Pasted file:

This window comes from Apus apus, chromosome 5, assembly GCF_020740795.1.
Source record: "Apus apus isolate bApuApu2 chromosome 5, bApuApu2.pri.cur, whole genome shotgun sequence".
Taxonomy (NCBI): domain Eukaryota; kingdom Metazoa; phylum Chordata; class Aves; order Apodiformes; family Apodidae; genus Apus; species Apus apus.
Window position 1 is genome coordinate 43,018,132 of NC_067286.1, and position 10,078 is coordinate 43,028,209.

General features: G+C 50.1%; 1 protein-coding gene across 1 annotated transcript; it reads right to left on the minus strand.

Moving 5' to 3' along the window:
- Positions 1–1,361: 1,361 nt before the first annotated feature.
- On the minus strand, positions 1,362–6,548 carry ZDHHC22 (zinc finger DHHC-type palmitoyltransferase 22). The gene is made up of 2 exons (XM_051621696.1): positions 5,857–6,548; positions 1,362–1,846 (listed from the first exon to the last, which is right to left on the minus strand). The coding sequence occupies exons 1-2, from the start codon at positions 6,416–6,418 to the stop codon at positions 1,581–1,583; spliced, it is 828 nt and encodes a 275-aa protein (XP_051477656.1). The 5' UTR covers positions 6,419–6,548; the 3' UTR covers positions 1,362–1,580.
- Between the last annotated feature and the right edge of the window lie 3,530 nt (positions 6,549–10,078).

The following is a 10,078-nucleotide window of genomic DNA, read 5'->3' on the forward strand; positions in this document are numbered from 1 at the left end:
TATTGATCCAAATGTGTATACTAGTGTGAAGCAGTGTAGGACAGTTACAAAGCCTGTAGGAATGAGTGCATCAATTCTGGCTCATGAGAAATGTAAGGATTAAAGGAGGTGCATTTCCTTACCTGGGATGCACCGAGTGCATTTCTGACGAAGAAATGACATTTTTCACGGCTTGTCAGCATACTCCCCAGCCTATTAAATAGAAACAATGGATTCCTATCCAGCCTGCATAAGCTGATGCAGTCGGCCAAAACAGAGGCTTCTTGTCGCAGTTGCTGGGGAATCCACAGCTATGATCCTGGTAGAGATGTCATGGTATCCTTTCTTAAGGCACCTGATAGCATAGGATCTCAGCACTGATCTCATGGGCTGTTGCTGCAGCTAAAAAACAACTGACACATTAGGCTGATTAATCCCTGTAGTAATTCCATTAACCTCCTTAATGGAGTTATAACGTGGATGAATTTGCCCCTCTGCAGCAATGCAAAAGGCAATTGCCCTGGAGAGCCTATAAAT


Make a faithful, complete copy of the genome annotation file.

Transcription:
This window comes from Apus apus, chromosome 5, assembly GCF_020740795.1.
Source record: "Apus apus isolate bApuApu2 chromosome 5, bApuApu2.pri.cur, whole genome shotgun sequence".
Taxonomy (NCBI): domain Eukaryota; kingdom Metazoa; phylum Chordata; class Aves; order Apodiformes; family Apodidae; genus Apus; species Apus apus.
Window position 1 is genome coordinate 43,018,132 of NC_067286.1, and position 10,078 is coordinate 43,028,209.

General features: G+C 50.1%; 1 protein-coding gene across 1 annotated transcript; it reads right to left on the minus strand.

Moving 5' to 3' along the window:
- Positions 1–1,361: 1,361 nt before the first annotated feature.
- On the minus strand, positions 1,362–6,548 carry ZDHHC22 (zinc finger DHHC-type palmitoyltransferase 22). The gene is made up of 2 exons (XM_051621696.1): positions 5,857–6,548; positions 1,362–1,846 (listed from the first exon to the last, which is right to left on the minus strand). The coding sequence occupies exons 1-2, from the start codon at positions 6,416–6,418 to the stop codon at positions 1,581–1,583; spliced, it is 828 nt and encodes a 275-aa protein (XP_051477656.1). The 5' UTR covers positions 6,419–6,548; the 3' UTR covers positions 1,362–1,580.
- Between the last annotated feature and the right edge of the window lie 3,530 nt (positions 6,549–10,078).

The following is a 10,078-nucleotide window of genomic DNA, read 5'->3' on the forward strand; positions in this document are numbered from 1 at the left end:
TATTGATCCAAATGTGTATACTAGTGTGAAGCAGTGTAGGACAGTTACAAAGCCTGTAGGAATGAGTGCATCAATTCTGGCTCATGAGAAATGTAAGGATTAAAGGAGGTGCATTTCCTTACCTGGGATGCACCGAGTGCATTTCTGACGAAGAAATGACATTTTTCACGGCTTGTCAGCATACTCCCCAGCCTATTAAATAGAAACAATGGATTCCTATCCAGCCTGCATAAGCTGATGCAGTCGGCCAAAACAGAGGCTTCTTGTCGCAGTTGCTGGGGAATCCACAGCTATGATCCTGGTAGAGATGTCATGGTATCCTTTCTTAAGGCACCTGATAGCATAGGATCTCAGCACTGATCTCATGGGCTGTTGCTGCAGCTAAAAAACAACTGACACATTAGGCTGATTAATCCCTGTAGTAATTCCATTAACCTCCTTAATGGAGTTATAACGTGGATGAATTTGCCCCTCTGCAGCAATGCAAAAGGCAATTGCCCTGGAGAGCCTATAAAT